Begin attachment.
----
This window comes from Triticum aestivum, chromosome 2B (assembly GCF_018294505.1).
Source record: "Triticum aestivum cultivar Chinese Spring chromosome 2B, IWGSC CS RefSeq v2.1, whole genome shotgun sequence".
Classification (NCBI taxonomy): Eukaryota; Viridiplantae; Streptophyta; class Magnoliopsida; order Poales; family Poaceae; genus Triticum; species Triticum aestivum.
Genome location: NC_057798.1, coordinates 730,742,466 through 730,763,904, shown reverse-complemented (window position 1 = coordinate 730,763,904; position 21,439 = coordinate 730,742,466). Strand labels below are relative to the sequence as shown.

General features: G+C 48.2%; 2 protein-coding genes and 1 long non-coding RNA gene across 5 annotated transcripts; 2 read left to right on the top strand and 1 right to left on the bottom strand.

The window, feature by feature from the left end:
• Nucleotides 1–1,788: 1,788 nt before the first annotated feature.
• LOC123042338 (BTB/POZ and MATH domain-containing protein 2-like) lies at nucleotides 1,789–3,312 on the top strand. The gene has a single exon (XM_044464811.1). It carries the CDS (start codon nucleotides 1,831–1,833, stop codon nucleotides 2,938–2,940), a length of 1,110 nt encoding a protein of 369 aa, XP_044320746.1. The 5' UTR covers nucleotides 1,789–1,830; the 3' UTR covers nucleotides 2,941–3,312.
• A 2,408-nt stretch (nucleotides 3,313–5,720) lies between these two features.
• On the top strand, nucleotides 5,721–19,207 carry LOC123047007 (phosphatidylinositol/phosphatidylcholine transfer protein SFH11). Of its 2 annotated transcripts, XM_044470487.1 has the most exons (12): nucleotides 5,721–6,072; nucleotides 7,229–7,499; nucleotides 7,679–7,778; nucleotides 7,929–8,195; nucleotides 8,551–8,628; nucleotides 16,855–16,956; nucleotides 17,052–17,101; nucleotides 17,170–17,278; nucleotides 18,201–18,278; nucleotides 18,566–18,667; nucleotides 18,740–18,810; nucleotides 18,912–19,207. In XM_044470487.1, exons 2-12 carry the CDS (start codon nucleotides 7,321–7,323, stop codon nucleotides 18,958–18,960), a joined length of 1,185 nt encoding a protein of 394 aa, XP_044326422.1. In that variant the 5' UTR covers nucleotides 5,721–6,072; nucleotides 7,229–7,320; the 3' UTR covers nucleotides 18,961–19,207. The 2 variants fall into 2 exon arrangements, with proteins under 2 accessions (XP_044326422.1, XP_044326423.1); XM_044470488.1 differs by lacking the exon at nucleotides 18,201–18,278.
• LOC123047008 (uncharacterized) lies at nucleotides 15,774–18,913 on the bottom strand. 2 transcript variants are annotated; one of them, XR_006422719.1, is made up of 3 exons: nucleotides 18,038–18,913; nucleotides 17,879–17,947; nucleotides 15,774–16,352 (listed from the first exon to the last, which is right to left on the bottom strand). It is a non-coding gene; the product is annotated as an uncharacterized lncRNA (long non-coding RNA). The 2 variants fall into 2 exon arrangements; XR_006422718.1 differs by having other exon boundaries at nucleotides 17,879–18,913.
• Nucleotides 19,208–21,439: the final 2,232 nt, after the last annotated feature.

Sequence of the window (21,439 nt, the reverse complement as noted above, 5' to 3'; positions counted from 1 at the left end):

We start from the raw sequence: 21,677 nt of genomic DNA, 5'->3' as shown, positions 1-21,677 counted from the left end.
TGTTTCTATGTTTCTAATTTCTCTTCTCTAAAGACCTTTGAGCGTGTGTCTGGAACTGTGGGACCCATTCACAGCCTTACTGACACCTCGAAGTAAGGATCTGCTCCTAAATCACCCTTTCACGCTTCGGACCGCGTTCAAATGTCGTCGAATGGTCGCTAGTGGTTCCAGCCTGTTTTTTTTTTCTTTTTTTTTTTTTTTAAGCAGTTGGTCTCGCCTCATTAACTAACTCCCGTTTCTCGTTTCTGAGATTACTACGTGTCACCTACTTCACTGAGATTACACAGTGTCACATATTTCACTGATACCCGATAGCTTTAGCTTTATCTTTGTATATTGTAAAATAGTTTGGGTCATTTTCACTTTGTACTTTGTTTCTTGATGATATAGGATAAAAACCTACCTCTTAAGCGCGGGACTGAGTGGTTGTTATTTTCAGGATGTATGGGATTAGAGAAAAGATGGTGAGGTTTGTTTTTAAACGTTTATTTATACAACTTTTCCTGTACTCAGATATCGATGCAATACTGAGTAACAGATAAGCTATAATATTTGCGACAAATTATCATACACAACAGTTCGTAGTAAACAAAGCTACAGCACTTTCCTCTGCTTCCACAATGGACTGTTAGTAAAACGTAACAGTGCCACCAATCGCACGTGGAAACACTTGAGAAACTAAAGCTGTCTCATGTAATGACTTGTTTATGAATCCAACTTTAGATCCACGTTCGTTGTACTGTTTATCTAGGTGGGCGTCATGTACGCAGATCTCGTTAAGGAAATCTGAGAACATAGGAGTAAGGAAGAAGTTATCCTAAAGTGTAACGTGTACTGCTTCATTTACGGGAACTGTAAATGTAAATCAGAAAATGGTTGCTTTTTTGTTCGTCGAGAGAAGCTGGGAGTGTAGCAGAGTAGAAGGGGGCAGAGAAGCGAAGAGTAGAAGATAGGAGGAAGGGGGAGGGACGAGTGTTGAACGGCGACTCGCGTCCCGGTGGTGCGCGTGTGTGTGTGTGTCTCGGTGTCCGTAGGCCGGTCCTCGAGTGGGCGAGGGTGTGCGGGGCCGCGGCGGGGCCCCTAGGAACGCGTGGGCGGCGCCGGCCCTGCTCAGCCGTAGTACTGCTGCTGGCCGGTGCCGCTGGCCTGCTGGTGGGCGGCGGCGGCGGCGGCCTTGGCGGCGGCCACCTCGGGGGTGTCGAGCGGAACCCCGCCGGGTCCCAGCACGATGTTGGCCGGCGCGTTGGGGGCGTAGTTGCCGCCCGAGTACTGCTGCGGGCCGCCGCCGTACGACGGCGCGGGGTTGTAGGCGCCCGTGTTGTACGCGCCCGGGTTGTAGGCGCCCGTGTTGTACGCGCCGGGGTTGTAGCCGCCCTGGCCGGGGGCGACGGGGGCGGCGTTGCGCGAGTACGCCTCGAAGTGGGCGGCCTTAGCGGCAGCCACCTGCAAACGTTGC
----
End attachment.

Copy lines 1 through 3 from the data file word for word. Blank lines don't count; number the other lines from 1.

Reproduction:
This window comes from Triticum aestivum, chromosome 2B (assembly GCF_018294505.1).
Source record: "Triticum aestivum cultivar Chinese Spring chromosome 2B, IWGSC CS RefSeq v2.1, whole genome shotgun sequence".
Classification (NCBI taxonomy): Eukaryota; Viridiplantae; Streptophyta; class Magnoliopsida; order Poales; family Poaceae; genus Triticum; species Triticum aestivum.